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1. Shopping Price Only.

The price of a roofing repair or install will vary depending on the size and location of your home. If you shop around for prices and notice that a company is well below the average, there may be a reason why. Cost alone will not determine quality. Professionalism and quality workmanship should also weigh heavily on your decision.

What is the total price of a job? Does this include sales tax? When are the payments due? Does the price include removal of old roof? Any hidden costs?

Check the insurance of every company doing work at your home. A company should carry both workers compensation and liability insurance. Because of the dangers inherent in working on the roof, workers compensation and liability insurance are a significant cost to a roofing company. Since the cost of the insurance is high, some companies do not carry it. This practice is a shortcut some companies take to underbid the competition.

2. Basing Your Buying Decision on the Quickest to Respond or Because a Company Can "Start Right Away".

A company that is too quick to respond may not have enough business. (Why?)

Things to consider: How long has this company been in business? You want to make sure that this company will still be around in case you have problems with your roof.

Insurance? Don't hesitate to ask the roofing contractor for proof of insurance. In fact, insist on seeing copies of his liability coverage and worker's compensation certificates. Be sure the coverage runs through the duration of the job.

Does the company offer references of past work? Obtain customer references and check them. Ask about the company's stability, reputation, record on completing jobs on time and quality of work performed.

Check out all companies with your local better business bureau.

Do they offer a maintenance program.

Make sure you get a contract. Insist on a written proposal and examine it for complete descriptions of the work and specifications, including tasks the roofer will perform, types of materials, financial arrangements, and gurantees.

3. Getting a Discount for Signing the Contract "Tonight" or Other High-Pressure Sales Tactics.

This forces the homeowner to make a quick decision, so as not to miss the “unbeatable price.” No matter how good the price may seem, do not buy a roof from a company that asks you to make a decision before you are ready. There is an outside chance that a contractor may have a "sudden" opening in their work schedule and offer an incentive to keep their crews working, however the more reputable companies do not have a significant amount of discount or wiggle room in their cost. If they offer more than a 10% discount, one might question their margins in the first place. Additionally, some companies will more heavily incent their salespeople to get a contract signed the same day. The quicker the sale, the higher the commission. The bottom line is, take your time when making any large purchase, such as a new roof. Do your homework, talk to references, and sign when you are comfortable that you've made the right choice.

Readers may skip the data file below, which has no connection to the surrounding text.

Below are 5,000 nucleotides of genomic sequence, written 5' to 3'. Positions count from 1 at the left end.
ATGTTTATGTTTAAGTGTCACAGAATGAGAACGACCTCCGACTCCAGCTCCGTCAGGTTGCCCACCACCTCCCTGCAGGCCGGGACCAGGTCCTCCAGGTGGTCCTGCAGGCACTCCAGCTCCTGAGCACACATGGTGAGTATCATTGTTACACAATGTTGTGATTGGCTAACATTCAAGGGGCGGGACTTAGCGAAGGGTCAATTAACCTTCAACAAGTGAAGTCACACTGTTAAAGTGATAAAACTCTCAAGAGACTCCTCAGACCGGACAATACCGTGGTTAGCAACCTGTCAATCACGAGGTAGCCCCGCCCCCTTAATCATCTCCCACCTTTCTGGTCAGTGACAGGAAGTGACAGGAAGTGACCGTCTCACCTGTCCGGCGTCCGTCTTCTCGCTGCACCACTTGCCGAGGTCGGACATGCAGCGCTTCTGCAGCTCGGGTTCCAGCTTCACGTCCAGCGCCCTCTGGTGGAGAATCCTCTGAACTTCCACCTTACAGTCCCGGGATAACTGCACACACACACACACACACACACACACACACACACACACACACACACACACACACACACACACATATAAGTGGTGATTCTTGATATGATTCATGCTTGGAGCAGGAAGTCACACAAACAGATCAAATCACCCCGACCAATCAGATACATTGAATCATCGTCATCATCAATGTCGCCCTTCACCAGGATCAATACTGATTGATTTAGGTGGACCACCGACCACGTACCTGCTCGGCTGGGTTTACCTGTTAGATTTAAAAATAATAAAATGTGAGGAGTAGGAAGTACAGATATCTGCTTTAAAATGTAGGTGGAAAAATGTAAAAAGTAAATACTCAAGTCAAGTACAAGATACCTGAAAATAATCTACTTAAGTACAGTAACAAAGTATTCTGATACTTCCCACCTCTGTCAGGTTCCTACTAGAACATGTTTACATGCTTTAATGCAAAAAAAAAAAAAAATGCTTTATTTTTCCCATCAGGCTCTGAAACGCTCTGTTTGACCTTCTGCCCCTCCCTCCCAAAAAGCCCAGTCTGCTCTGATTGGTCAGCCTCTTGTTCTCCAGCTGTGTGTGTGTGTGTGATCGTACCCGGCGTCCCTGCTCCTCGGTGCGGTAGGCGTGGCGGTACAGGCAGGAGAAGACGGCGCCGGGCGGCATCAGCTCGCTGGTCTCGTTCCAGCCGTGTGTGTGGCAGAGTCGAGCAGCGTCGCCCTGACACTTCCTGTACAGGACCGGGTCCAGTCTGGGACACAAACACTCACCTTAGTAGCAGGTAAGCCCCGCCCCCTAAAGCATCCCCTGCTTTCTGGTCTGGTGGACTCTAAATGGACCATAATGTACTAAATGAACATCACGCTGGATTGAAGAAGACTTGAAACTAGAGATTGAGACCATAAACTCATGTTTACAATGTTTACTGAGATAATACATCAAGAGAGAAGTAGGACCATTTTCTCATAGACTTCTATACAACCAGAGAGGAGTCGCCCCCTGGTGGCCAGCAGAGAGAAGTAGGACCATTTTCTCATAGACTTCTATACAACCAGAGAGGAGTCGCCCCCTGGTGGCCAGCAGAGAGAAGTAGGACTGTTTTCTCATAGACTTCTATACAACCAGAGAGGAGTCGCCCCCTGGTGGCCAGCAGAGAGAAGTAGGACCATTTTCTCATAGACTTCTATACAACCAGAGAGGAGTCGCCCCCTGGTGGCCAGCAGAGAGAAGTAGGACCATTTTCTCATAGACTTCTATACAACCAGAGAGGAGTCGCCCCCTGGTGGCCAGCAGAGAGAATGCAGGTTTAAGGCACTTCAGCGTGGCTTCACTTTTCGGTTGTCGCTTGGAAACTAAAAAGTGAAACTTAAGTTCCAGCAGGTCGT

4. Signing the deal because you like the sales person (or not signing it because you don't).
Although you may feel a certain comfort level with a sales person, it should not be your sole reason for making a purchase. A truly good sales person will know their products and the overall installation process very well, which should give you a level of confidence. However, the sales person is not the one who will be doing the roof repair or installation. Find out who will, and their experience. Ask for references and ask to see examples of similar installations. Be weary of a sales person who cannot provide real references from current customers.

5. Having a Friend do the Work.

Having a friend -- one that is not a licensed roofing contractor working for a reputable roofing company –is wrought with uncertainty. Even if this person is "handy", have they ever installed a roofing system? Do they know what areas of a roof are most vulnerable and why? Do they know how to properly ventilate the roof? No to mention, any work done by an unlicensed contractor will not include a warranty. The cost of roofing repairs may be high and you don’t want to commit to such a major investment without a warranty.

6. Doing the Work Yourself.

Big box retailers will tell you that you can do it (and they can help!), but beware! Roofing in particular is tricky business. There are obvious safety issues, as well as structural installation issues that should only be performed by a licensed professional. Professional roofing contractors are trained to safely and efficiently repair or replace a roof. Novices can harm a roof with improper roofing techniques and severely injure themselves by falling off or even through a roof in need of repair of replacement. Homeowner maintenance should be confined to roof inspections in both the fall and spring to check for cracked or curling shingles, and to cleaning rain gutters filled with dead leaves and other debris. If you must see the roof for yourself, use a firmly braced or tied-off ladder equipped with rubber safety feet. Wear rubber-soled shoes and stay on the ladder (and off the roof) if possible.

7. Mistaking Advertising for Quality.

Look in any value-pack mailer, coupon clipper magazine or even radio and television and you'll see and hear many companies in your area vying for your business. While it may be impressive that they have the means to advertise in high-priced media, do not mistake advertising for quality. There is nothing wrong with finding a company through the media, but do as you would with any major purchase – do your homework. Compare pricing, check references, and check workmanship. A reputable contractor will provide you with access to all of the information you need to make an informed decision.

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